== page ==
An artist's rendering of a streetcar in downtown Santa Ana.

After nearly six years of designing, planning and securing funding for Orange County’s first streetcar line, which will run through Santa Ana and into Garden Grove, county transportation officials are now embarking on a push for public input.

In public forums last Saturday and Wednesday evening in Santa Ana, Orange County Transportation Authority (OCTA) staff provided details about the project, which has been dubbed the “OC Streetcar,” including the planned route, stops it will make, and efforts to make it accessible for all potential riders.

Then they heard back from residents on a range of issues from parking to security and aesthetics. Some residents voiced their approval of the project, while others aired concerns, including critiques that it will add to the gentrification of downtown Santa Ana and not adequately serve the population that is in most need of public transportation.

The 4.15-mile streetcar route will begin at the Santa Ana Regional Transportation Center and take riders through downtown Santa Ana, along Fourth Street, down Santa Ana Boulevard and before ending at a new transit hub in Garden Grove at the intersection of Harbor Boulevard and Westminster Avenue.

A graphic of the streetcar route. Courtesy of OCTA.
A graphic of the streetcar route. Courtesy of OCTA.

Streetcar stops will be on raised platforms to allow for level boarding, meaning passengers in wheelchairs will be able to enter the car without the use of a lift. Designs can allow for a boarding platform in the center, with boarding on each side of the platform, or along a sidewalk, the same way a bus would stop to pick up passengers off the street,

Residents said shade, seating and safety were important factors in how a stop is designed. Some felt each stop should feature security cameras to deter crime. They also were in favor of electronic signs displaying the time and trip information.

Others said the stops should create ongoing opportunities for community involvement through public art projects.

One person suggested the agency hold workshops for seniors on how to use the streetcar and connect to other transit options to improve their mobility.

For the station stops, designers have not committed anything to paper and are on a fact-gathering mission, said Phil Klinkon, the Pacific Region Transit Director for RNL, the Los Angeles-based firm designing the stops.

Klinkon said parking is the most common concern for residents along the route. Unlike light rail projects that have their own dedicated lane, the streetcar would share the street with cars and buses.

That has led to concerns about street parking for Santa Ana households have more than one family living together, and need street parking in order to accommodate several cars.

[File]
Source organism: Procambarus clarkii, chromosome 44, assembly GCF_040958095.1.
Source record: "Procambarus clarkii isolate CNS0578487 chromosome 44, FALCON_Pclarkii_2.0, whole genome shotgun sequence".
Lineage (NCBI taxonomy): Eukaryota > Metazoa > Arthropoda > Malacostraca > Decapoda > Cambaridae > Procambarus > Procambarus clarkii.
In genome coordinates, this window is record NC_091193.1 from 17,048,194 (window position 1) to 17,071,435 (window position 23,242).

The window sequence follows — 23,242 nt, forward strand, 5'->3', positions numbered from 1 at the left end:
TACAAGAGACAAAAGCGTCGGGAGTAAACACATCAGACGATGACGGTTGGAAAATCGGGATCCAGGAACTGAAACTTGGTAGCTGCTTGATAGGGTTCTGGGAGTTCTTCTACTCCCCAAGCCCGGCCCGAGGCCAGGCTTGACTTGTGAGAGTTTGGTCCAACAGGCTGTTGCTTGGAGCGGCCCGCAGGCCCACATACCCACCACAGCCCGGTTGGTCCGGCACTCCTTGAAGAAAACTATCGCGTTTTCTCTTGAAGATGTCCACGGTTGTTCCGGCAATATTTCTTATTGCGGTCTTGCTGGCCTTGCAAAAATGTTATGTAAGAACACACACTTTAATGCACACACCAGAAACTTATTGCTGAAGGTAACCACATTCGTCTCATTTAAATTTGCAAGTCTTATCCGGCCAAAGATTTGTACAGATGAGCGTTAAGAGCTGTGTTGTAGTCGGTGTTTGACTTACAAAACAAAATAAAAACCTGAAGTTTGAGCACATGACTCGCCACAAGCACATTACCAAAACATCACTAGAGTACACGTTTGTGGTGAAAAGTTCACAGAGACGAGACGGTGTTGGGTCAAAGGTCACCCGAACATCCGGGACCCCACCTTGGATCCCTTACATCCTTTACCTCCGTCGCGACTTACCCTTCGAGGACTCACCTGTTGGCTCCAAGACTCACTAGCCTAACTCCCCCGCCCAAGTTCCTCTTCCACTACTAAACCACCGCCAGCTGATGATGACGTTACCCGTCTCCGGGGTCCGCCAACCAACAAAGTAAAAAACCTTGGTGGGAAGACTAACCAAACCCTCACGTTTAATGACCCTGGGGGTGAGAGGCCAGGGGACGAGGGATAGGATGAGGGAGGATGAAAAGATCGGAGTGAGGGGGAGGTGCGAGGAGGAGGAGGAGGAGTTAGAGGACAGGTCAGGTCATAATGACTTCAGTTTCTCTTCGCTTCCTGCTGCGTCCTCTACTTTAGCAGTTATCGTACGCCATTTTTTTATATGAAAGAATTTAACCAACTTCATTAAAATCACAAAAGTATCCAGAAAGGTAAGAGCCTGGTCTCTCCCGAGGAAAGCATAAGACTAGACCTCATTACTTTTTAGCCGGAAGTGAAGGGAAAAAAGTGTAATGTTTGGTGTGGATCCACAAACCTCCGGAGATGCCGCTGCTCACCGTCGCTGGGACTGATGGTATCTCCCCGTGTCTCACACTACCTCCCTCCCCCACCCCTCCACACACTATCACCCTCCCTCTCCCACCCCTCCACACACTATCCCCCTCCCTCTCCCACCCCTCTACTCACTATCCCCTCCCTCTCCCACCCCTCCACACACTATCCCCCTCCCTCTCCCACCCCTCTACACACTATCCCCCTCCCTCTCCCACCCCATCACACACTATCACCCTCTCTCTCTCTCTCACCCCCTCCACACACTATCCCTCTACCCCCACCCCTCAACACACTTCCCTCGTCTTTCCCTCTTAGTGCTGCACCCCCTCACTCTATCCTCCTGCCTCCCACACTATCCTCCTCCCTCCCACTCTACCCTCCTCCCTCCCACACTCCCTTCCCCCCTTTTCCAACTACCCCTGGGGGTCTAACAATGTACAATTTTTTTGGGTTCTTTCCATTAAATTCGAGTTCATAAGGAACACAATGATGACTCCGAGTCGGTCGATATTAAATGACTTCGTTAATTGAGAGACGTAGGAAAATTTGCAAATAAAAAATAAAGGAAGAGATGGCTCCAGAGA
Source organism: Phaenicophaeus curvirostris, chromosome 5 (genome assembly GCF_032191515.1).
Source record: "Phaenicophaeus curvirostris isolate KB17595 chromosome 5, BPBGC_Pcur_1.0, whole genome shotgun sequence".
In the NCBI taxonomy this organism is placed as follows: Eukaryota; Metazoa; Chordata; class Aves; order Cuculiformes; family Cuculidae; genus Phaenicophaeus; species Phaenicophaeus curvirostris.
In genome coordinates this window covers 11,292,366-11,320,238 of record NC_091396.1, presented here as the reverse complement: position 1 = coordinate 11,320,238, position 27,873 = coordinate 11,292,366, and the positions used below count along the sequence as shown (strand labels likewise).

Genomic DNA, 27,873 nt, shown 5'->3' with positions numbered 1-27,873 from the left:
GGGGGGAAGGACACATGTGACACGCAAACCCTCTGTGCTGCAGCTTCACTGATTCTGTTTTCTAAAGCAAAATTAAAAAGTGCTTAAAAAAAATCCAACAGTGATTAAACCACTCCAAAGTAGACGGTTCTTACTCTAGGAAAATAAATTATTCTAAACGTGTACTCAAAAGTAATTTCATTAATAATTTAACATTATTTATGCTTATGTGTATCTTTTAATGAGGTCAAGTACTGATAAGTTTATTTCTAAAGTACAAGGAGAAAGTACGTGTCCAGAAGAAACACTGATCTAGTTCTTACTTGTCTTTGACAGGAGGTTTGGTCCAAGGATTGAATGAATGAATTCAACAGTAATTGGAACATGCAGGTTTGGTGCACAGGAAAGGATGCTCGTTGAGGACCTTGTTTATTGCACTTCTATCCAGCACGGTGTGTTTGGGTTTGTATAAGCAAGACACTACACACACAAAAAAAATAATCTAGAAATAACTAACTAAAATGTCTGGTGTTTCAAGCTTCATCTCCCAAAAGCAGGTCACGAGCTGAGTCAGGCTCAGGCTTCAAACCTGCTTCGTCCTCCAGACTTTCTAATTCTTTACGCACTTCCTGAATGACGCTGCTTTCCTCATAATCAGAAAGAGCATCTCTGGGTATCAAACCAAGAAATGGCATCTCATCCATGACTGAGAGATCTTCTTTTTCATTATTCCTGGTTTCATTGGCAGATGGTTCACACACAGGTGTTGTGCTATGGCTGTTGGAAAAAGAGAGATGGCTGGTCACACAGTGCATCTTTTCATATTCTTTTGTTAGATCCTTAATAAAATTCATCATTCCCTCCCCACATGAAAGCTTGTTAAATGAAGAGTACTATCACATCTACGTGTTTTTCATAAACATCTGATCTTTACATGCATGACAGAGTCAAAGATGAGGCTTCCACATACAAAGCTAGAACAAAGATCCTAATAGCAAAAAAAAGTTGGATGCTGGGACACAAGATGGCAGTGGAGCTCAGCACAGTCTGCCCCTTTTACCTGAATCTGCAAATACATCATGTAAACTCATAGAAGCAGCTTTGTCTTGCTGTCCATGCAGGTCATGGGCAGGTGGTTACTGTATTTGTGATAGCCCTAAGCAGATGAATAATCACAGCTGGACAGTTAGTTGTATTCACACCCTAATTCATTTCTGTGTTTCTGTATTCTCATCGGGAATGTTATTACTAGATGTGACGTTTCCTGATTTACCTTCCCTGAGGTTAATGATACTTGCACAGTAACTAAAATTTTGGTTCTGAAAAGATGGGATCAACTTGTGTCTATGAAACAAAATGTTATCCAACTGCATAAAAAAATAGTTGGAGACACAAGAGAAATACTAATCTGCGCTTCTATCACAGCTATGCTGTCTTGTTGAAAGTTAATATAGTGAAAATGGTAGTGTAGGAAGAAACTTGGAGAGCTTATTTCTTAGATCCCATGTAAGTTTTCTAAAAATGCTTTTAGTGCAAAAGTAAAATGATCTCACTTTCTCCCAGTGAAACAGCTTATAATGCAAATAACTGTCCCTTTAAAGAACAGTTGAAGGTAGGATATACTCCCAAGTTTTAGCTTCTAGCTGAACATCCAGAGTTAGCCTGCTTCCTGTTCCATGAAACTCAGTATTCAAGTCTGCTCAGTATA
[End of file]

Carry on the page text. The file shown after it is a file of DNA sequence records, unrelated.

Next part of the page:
Early plans for the streetcar route passing through the Artesia Pilar neighborhood, located between Bristol and Raitt streets, would have eliminated on-street parking for residents on both sides of the street.

After hearing concerns from numerous residents, designers have since restored some parking on one side of the street, said Tresa Oliveri, a community relations officers for OCTA.

Still, there will ultimately be less parking for residents along that segment of the streetcar route.

Also this week, the project was given a $28 million boost from the California State Transportation Agency as part of a cap-and-trade funding program to reduce greenhouse gas emissions through transit projects.

The money will go toward the more than $290 million cost of building the streetcar route, as well as OCTA’s rollout of a mobile ticketing program, according to a press release.

The same state program gave the OCTA $2.3 million toward launching Bravo! 560, an express bus between Santa Ana and Long Beach.

With the street car project is slated to begin construction in 2018, many residents still have reservations and concerns about how it might change their neighborhood.

Maria Ruvalcaba a Santa Ana resident who does not live along the route, is worried the streetcar would only cement a gentrification trend and price out the city’s poor and struggling Latino families.

Echoing Ruvalcaba was 40-year Orange County resident Young Tae Beck, who said the streetcar would be an expensive “decoration” and believes the Transportation Agency should invest in the existing bus system.

Meanwhile, Darren Shippen, a Santa Ana resident of 20 years, voiced the belief of many at the forum that the project will spur economic growth in the area and relieve traffic congestion.

“We would use [the streetcar] all the time,” said Shippen. “We only dine and shop in Santa Ana because we want our money to stay here.”

The Transportation Authority will hold another set of community meetings later this year to get feedback on their design concept for the streetcar stops.

Submit feedback about the Santa Ana streetcar at The survey will be available online until Aug. 31.

Contact Thy Vo or follow her on Twitter @thyanhvo.

Since you've made it this far,

You are obviously connected to your community and value good journalism. As an independent and local nonprofit, our news is accessible to all, regardless of what they can afford. Our newsroom centers on Orange County’s civic and cultural life, not ad-driven clickbait. Our reporters hold powerful interests accountable to protect your quality of life. But it’s not free to produce. It depends on donors like you.

Join the conversation: In lieu of comments, we encourage readers to engage with us across a variety of mediums. Join our Facebook discussion. Message us via our website or staff page. Send us a secure tip. Share your thoughts in a community opinion piece.

Leave a comment

Your email address will not be published. Required fields are marked *